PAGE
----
Leon Neal/Getty Images
show image

Helen Milner

Chief executive, Good Things Foundation

Boris Johnson’s broadband pledge won’t solve digital exclusion

Boris Johnson’s campaign pledge to roll out full fibre broadband by 2025 is good news for ending the digital divide. The slowly revolving pizza wheel of doom is driving people wild with frustration. But more even more frustrated are those shut out of the digital world due to skills, confidence and resources. While Johnson has a bold ambition for connectivity, action is also needed on inclusion to ensure no one is denied access to the digital world.

Fast internet connection is – as the leading Conservative leadership candidate says – an indispensable tool of modern life. Rolling out full fibre broadband quickly only scratches the surface of the solutions needed to bridge the digital divide. We must not conflate connectivity of an area with the digital inclusion of its people. The digital divide goes deeper than the fibre optic cables running under our streets. For those people who are most socially excluded, the digital divide is exacerbating the centuries old social inequality in our communities.

Poor broadband connection means your access to the internet is a poor quality experience. If you lack the skills and confidence to use the internet you are excluded entirely from the digital world. This is holding back economic growth and stalling social inclusion in Britain today.

According to the latest Ofcom data, 13 per cent of adults do not use the internet; this is unchanged since 2014. What’s more, there is a deep divide between those who have the digital skills and confidence to benefit fully, and those who do not. The Ofcom data shows an alarming 17 per cent gap in internet use between adults in high and low socio-economic groups. Last year, Good Things Foundation and the Centre for Economics and Business Research estimated that, at current rates of progress, by 2028 there will still be nearly seven million people without basic digital skills. In a world where we increasingly rely on digital in all areas of our lives, this is far too slow.

Not once in his Telegraph piece announcing his “ending the digital divide” pledge does Johnson mention the skills and resources needed to participate in, and benefit from, the online world. As his new supporter, Matt Hancock, knows from his time as Secretary of State for Digital, Culture, Media and Sport, we need to do more to engage and support those who are offline to use digital technology and the internet to help them improve their lives. The roll-out of full fibre broadband must be achieved in conjunction with a commitment to free digital skills provision and a consideration of how to make connectivity affordable to really end the digital divide.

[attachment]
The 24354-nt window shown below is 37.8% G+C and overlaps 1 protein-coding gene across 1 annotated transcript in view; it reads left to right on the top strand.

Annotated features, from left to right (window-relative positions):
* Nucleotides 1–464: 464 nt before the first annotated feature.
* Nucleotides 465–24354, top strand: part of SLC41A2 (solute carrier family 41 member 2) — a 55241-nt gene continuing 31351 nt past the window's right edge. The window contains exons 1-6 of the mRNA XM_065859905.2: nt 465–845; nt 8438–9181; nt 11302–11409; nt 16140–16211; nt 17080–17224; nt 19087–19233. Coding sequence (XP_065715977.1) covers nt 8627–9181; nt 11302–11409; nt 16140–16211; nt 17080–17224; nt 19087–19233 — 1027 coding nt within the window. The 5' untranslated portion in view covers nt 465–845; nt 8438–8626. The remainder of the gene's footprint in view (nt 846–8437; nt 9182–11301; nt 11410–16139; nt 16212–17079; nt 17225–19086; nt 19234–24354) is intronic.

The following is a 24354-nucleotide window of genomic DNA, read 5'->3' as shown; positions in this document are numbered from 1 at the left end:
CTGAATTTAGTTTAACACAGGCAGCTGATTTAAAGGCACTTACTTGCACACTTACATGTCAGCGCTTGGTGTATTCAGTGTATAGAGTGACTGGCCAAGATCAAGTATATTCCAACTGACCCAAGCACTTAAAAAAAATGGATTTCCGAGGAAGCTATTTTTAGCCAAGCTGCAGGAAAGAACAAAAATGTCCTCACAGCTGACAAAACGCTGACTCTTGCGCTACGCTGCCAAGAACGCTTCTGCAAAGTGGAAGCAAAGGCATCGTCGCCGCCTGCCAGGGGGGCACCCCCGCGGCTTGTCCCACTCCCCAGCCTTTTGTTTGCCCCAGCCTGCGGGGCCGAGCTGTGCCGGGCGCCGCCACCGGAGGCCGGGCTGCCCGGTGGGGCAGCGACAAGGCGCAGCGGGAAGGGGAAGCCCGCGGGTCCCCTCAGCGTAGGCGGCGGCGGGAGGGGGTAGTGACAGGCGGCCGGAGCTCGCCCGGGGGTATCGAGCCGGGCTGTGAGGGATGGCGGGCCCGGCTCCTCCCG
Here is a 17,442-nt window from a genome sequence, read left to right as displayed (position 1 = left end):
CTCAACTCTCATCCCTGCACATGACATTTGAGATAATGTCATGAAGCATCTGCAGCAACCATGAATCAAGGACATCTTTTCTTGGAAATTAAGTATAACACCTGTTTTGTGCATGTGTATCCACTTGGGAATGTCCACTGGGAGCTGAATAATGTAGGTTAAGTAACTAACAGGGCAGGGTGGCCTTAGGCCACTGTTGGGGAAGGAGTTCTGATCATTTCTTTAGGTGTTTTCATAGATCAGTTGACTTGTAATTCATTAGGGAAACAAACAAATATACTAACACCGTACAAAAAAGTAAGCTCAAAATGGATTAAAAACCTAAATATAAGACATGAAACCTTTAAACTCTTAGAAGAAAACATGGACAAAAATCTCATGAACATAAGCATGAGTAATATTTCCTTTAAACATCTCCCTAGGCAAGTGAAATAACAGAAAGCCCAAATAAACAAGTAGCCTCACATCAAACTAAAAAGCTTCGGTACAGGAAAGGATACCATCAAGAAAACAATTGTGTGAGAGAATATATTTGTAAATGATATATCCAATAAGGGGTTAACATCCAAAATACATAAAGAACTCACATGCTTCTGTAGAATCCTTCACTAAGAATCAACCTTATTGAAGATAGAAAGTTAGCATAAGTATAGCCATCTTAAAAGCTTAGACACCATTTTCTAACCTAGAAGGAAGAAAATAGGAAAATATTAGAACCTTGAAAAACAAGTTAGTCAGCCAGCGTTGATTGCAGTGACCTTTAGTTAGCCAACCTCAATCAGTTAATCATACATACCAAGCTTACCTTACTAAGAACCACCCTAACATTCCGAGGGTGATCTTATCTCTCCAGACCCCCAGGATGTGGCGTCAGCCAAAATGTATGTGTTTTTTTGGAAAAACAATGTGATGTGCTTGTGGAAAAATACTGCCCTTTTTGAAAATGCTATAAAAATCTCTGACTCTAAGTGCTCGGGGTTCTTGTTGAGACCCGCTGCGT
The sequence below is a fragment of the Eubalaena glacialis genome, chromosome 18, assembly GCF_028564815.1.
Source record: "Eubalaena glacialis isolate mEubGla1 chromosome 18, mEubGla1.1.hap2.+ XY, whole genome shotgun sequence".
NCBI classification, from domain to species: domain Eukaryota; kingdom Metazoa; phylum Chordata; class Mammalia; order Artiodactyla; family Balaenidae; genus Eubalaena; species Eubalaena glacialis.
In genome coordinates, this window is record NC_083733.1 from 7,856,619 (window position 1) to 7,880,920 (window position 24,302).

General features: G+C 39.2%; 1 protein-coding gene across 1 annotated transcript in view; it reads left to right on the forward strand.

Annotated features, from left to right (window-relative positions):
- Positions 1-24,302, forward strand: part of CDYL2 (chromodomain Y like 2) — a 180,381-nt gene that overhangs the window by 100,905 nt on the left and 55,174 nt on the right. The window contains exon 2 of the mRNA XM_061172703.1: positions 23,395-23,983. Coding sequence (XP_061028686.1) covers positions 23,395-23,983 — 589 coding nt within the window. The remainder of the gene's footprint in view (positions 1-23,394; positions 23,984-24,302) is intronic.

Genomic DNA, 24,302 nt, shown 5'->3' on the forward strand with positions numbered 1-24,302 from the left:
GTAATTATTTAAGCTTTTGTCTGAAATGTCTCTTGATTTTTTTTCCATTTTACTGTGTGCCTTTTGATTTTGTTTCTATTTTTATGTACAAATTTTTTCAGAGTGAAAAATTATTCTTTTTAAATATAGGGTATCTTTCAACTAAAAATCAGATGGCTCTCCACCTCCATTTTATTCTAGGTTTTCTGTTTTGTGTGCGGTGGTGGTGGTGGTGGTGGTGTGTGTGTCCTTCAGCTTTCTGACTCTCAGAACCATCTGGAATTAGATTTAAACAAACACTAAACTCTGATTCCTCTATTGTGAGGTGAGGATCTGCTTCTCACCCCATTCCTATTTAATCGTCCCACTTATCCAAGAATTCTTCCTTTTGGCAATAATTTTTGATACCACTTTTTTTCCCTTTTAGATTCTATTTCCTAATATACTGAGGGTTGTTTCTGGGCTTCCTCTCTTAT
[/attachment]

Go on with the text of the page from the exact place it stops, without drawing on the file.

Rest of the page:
To make the most of increasing connectivity, essential digital skills support must be provided to everyone who needs it. This also means helping people develop the confidence and resilience to get the most from digital both now and into the future. We need to ensure that current and future government policy on adult skills and training supports both essential digital skills, and an inclusive and effective offer that engages those facing social exclusion who are furthest from informal and formal education provision.

The challenge of the digital divide is bound up with poverty too. This year’s Ofcom data tell us that 15 per cent of non-users of the internet cite cost as the main reason they are not online. Boris Johnson speaks of closing the opportunity gap, so we must do everything we can to offer the opportunity that connectivity brings to everyone. No one should be left behind because they can’t afford to access the internet.

Connectivity needs to be made affordable to make sure that no one is denied access. Both government and the private sector are active in increasing access to the internet, but the time is right for a more ambitious approach.

There is a social and moral imperative for the next Prime Minister – whether Johnson or someone else – to act to ensure that everyone can be part of the digital society through digital inclusion. In a world where technology is everywhere in our lives, and something we all depend on, it is simply unacceptable that so many people – particularly those facing the greatest barriers – are being left behind.

Bridging the digital divide goes beyond connectivity through the roll-out of full fibre. That is why we at Good Things Foundation are calling for government and organisations alike to commit to our goal of a 100 per cent digitally included nation by 2028. If Johnson’s moral mission is to unite the country, then his policy proposals need to go further than infrastructure to support everyone benefitting from broadband.

Helen Milner OBE is chief executive of Good Things Foundation